When most people hear the word “salesperson,” they picture a sleazy, smarmy man who won’t take no for an answer and pushes for a sale to the point that he makes his potential customers feel viscerally uncomfortable. Ultimately, the leads in scenarios like these often end up making a purchase simply to make the salesman go away, a fact that many companies point to as a sign that the “sell, sell, sell” mentality is an asset rather than a vice. However, while persistence can certainly pay off in getting sales, they aren’t necessarily the greatest ways to build a long-term business relationship that pays dividends for years to come. So tell your sales reps to stop selling, build relationships instead.
That’s not to say that salespeople shouldn’t be persistent. Without the ability to try several different sales angles despite hearing the word “no,” a salesman or woman would have difficulty closing deals and making money. However, there is a point where good, old-fashioned persistence can devolve into irritating pushiness, and eventually, into aggressive harassment. A talented salesperson needs to know when to cut his or her losses and move onto the next lead.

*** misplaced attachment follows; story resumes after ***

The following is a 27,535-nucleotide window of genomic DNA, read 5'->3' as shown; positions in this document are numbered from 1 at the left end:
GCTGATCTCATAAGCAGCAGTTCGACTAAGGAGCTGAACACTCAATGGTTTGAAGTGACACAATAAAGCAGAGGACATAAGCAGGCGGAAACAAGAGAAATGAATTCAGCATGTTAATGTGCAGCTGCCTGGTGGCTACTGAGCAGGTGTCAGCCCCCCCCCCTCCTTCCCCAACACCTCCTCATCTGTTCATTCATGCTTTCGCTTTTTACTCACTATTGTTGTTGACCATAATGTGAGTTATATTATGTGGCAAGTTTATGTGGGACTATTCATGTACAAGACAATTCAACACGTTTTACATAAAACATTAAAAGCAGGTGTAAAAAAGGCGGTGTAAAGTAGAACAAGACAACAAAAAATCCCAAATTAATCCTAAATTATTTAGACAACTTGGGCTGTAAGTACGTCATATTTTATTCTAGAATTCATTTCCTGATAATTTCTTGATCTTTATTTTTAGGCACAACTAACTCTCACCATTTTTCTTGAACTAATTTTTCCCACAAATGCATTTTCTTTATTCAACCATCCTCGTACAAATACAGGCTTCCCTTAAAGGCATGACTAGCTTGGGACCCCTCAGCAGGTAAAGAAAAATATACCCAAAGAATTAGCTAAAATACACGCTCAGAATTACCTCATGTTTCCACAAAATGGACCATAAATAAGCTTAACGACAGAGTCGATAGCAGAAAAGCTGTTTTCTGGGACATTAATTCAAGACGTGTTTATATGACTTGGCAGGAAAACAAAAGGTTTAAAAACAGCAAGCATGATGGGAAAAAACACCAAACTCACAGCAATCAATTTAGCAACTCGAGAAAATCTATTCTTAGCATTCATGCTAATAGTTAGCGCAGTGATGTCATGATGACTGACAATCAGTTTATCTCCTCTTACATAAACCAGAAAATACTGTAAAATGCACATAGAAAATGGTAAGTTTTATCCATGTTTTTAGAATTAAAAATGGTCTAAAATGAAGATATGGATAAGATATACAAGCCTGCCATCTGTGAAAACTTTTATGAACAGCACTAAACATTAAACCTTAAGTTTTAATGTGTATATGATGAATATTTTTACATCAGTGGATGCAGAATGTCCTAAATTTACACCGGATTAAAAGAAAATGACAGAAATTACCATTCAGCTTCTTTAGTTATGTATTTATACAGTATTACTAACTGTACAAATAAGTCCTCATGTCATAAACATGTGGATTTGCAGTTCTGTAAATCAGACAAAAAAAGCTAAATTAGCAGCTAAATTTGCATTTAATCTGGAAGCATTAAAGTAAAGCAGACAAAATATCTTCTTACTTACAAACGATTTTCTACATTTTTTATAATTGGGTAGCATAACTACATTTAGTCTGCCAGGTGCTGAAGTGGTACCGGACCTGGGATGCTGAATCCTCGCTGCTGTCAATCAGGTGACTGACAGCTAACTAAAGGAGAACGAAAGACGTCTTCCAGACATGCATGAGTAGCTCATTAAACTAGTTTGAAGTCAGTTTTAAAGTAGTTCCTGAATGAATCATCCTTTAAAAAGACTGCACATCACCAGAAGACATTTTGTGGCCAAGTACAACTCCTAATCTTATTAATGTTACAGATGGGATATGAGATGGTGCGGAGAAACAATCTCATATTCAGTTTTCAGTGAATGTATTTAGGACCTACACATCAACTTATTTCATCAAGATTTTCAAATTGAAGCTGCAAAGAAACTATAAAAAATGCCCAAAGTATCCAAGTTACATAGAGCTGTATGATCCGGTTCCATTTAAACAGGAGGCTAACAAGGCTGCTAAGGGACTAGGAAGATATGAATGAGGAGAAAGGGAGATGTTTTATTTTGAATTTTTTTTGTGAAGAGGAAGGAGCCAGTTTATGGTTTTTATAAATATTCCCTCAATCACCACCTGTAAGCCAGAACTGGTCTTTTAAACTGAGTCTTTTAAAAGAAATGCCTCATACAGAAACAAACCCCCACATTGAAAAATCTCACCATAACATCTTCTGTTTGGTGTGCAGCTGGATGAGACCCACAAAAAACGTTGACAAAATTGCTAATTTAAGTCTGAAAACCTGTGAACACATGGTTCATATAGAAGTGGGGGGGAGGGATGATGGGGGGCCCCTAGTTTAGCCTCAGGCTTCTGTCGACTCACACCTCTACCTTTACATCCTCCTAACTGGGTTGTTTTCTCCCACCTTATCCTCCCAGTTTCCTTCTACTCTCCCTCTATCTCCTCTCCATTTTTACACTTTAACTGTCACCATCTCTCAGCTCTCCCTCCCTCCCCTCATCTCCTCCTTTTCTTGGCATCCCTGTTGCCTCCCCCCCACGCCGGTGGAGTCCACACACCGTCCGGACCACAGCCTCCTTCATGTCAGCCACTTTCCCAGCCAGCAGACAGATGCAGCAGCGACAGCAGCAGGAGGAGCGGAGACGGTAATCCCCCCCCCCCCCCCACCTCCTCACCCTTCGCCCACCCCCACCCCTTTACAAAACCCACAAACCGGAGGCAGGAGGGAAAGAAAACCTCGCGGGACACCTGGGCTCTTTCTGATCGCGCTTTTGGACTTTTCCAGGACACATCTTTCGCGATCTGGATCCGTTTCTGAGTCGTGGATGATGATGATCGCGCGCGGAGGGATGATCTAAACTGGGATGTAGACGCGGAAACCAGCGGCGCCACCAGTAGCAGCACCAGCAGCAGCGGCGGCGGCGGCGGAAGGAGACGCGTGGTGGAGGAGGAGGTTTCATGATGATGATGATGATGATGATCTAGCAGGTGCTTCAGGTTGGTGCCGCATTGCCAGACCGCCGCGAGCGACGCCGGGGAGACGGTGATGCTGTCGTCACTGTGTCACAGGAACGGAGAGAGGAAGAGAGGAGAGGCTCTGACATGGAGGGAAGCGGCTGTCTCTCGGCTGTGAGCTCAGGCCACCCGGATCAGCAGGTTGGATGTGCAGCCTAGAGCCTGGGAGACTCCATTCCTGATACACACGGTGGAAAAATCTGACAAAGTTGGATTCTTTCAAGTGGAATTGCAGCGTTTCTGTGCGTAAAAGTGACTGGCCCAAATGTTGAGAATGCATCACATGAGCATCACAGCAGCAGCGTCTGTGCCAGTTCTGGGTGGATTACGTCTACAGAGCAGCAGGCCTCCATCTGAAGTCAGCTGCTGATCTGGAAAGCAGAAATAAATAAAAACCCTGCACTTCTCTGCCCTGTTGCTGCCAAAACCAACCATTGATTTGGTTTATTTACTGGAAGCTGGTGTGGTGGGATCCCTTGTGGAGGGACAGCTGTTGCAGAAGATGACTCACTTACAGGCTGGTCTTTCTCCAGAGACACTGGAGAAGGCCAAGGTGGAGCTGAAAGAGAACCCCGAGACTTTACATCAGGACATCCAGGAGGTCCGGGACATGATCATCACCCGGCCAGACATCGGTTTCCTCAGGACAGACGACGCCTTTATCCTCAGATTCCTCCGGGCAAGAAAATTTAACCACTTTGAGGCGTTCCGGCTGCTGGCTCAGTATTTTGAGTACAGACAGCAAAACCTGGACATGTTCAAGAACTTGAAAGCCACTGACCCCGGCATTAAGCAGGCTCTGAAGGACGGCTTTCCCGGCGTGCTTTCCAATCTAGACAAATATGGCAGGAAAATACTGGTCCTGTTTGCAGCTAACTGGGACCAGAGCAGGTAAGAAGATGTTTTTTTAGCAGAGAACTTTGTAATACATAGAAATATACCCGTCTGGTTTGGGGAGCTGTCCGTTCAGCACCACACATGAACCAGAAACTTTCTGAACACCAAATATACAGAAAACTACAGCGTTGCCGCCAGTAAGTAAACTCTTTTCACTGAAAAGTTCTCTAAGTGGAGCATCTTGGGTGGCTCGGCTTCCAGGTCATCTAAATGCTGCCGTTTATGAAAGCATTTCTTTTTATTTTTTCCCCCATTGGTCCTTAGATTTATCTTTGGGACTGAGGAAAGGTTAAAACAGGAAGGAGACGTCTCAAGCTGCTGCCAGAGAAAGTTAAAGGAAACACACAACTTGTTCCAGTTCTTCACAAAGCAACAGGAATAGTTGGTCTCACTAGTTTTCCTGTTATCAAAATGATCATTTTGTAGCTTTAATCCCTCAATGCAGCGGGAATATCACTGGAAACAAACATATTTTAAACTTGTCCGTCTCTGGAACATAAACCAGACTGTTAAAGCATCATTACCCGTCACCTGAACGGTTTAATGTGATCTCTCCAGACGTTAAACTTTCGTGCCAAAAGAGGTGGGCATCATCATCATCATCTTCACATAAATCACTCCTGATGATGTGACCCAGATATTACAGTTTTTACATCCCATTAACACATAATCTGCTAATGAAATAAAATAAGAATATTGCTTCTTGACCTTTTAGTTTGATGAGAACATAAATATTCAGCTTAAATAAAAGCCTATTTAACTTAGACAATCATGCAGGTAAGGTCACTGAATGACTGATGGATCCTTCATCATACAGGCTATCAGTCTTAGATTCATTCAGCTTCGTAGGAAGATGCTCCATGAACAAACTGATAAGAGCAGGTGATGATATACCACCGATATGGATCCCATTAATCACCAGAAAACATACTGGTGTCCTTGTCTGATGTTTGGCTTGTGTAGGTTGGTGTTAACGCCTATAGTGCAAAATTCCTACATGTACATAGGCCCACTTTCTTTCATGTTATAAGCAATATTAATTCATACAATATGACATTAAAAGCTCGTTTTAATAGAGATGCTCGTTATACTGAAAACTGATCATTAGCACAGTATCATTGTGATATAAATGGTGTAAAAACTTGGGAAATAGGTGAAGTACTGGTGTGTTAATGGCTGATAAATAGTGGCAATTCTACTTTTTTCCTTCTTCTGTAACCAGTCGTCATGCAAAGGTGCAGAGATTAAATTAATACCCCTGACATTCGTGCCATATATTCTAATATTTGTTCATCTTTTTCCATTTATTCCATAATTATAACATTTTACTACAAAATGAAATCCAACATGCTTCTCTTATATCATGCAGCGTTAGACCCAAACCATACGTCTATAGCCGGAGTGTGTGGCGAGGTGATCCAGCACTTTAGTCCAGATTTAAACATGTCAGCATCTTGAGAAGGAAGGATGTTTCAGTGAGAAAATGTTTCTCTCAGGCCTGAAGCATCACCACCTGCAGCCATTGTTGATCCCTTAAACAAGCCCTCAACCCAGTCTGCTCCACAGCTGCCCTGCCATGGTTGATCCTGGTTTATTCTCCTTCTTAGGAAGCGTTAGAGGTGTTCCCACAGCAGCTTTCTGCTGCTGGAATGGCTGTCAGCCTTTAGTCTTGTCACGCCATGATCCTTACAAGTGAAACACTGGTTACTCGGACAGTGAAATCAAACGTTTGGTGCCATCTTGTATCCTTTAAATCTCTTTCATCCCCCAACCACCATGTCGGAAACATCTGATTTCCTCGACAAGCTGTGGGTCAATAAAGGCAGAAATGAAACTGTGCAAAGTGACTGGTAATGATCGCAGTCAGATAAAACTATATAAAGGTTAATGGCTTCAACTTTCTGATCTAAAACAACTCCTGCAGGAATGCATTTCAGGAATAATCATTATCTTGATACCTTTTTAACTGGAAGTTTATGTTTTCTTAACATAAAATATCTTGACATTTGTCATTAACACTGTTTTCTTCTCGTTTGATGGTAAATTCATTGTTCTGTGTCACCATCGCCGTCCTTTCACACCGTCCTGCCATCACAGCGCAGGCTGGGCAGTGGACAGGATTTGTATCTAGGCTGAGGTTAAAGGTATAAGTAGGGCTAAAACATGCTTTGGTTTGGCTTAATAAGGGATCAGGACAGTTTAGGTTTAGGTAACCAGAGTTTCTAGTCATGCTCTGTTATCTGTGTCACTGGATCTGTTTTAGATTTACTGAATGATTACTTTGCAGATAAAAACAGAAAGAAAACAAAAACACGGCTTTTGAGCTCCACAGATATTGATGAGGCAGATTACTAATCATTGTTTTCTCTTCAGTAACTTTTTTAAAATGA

The “sell, sell, sell” mentality is flawed for several reasons. First of all, if you push a person to the point where they buy something just to get rid of you, you aren’t doing your company any favors: that “customer” will likely vow never to do business with your brand again, and might even warn others against your company if they were made especially uncomfortable or angry by your endless sales pitch.
Secondly, many businesses operate on the ideal that every sale needs to be as big as possible. It’s not enough for a client to buy one product from your business: they have to buy bundles or packages of goods. Often, this idea is practiced because salespeople want to pad their commissions and make more money, which is a totally understandable motivation. However in pushing your valued customers and clients into buying things they don’t need, you are creating a harmful mindset that your business does not have the best interests of its customers in mind.
Ultimately, that mindset is the heart of the matter, and is the reason why you might consider phasing out the “sell, sell, sell” mentality altogether at your business. Under no circumstances do you want your customers to think that you don’t care about what is best for them. Ultimately, your business has a bottom line to which every paying customer contributes, but while you are working with your customers and clients, you want to subconsciously convince them that their bottom line matters more to you than yours.
If you can do that, you will build long-term relationships with your customers that are based on trust and friendship, and such business relationships will always be more valuable than big, one-time commissions. So next time you want to “sell, sell, sell”, consider befriending your customers and building a personal relationship with them instead. As that account continues to pay dividends 10 years from now, you’ll be happy you did.